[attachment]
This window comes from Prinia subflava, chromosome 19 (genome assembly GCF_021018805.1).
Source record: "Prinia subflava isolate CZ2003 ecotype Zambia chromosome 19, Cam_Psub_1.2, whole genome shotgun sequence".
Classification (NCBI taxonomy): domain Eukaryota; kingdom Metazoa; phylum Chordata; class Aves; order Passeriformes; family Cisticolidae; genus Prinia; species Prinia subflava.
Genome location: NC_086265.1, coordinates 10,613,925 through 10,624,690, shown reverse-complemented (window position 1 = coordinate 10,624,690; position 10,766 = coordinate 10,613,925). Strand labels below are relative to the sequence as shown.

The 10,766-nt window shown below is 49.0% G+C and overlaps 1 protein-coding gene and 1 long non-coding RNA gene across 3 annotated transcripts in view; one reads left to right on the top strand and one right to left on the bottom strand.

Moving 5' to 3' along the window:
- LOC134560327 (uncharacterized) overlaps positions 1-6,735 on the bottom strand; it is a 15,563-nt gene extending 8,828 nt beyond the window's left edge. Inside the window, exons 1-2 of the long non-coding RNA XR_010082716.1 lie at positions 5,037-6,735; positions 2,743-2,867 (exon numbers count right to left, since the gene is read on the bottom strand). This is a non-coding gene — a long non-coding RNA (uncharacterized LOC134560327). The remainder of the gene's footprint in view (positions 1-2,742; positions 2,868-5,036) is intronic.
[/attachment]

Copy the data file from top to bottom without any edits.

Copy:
This window comes from Prinia subflava, chromosome 19 (genome assembly GCF_021018805.1).
Source record: "Prinia subflava isolate CZ2003 ecotype Zambia chromosome 19, Cam_Psub_1.2, whole genome shotgun sequence".
Classification (NCBI taxonomy): domain Eukaryota; kingdom Metazoa; phylum Chordata; class Aves; order Passeriformes; family Cisticolidae; genus Prinia; species Prinia subflava.
Genome location: NC_086265.1, coordinates 10,613,925 through 10,624,690, shown reverse-complemented (window position 1 = coordinate 10,624,690; position 10,766 = coordinate 10,613,925). Strand labels below are relative to the sequence as shown.

The 10,766-nt window shown below is 49.0% G+C and overlaps 1 protein-coding gene and 1 long non-coding RNA gene across 3 annotated transcripts in view; one reads left to right on the top strand and one right to left on the bottom strand.

Moving 5' to 3' along the window:
- LOC134560327 (uncharacterized) overlaps positions 1-6,735 on the bottom strand; it is a 15,563-nt gene extending 8,828 nt beyond the window's left edge. Inside the window, exons 1-2 of the long non-coding RNA XR_010082716.1 lie at positions 5,037-6,735; positions 2,743-2,867 (exon numbers count right to left, since the gene is read on the bottom strand). This is a non-coding gene — a long non-coding RNA (uncharacterized LOC134560327). The remainder of the gene's footprint in view (positions 1-2,742; positions 2,868-5,036) is intronic.